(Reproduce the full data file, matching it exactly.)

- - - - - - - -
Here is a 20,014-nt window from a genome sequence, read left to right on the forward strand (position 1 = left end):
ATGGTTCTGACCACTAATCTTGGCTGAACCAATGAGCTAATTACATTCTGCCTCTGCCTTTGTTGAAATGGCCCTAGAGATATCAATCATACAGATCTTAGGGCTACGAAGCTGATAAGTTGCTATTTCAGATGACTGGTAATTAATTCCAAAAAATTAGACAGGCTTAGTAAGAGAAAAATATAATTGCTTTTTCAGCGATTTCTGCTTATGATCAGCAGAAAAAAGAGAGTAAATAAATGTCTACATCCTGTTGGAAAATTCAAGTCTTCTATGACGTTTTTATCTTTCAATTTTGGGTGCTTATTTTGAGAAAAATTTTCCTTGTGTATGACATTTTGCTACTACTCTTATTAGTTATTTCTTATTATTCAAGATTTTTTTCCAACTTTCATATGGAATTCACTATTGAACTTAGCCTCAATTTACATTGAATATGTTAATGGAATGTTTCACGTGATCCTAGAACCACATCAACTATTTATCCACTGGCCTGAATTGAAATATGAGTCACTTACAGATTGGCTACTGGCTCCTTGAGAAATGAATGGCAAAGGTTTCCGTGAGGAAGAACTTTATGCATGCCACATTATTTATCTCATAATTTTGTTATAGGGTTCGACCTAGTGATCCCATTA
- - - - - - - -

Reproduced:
Here is a 20,014-nt window from a genome sequence, read left to right on the forward strand (position 1 = left end):
ATGGTTCTGACCACTAATCTTGGCTGAACCAATGAGCTAATTACATTCTGCCTCTGCCTTTGTTGAAATGGCCCTAGAGATATCAATCATACAGATCTTAGGGCTACGAAGCTGATAAGTTGCTATTTCAGATGACTGGTAATTAATTCCAAAAAATTAGACAGGCTTAGTAAGAGAAAAATATAATTGCTTTTTCAGCGATTTCTGCTTATGATCAGCAGAAAAAAGAGAGTAAATAAATGTCTACATCCTGTTGGAAAATTCAAGTCTTCTATGACGTTTTTATCTTTCAATTTTGGGTGCTTATTTTGAGAAAAATTTTCCTTGTGTATGACATTTTGCTACTACTCTTATTAGTTATTTCTTATTATTCAAGATTTTTTTCCAACTTTCATATGGAATTCACTATTGAACTTAGCCTCAATTTACATTGAATATGTTAATGGAATGTTTCACGTGATCCTAGAACCACATCAACTATTTATCCACTGGCCTGAATTGAAATATGAGTCACTTACAGATTGGCTACTGGCTCCTTGAGAAATGAATGGCAAAGGTTTCCGTGAGGAAGAACTTTATGCATGCCACATTATTTATCTCATAATTTTGTTATAGGGTTCGACCTAGTGATCCCATTA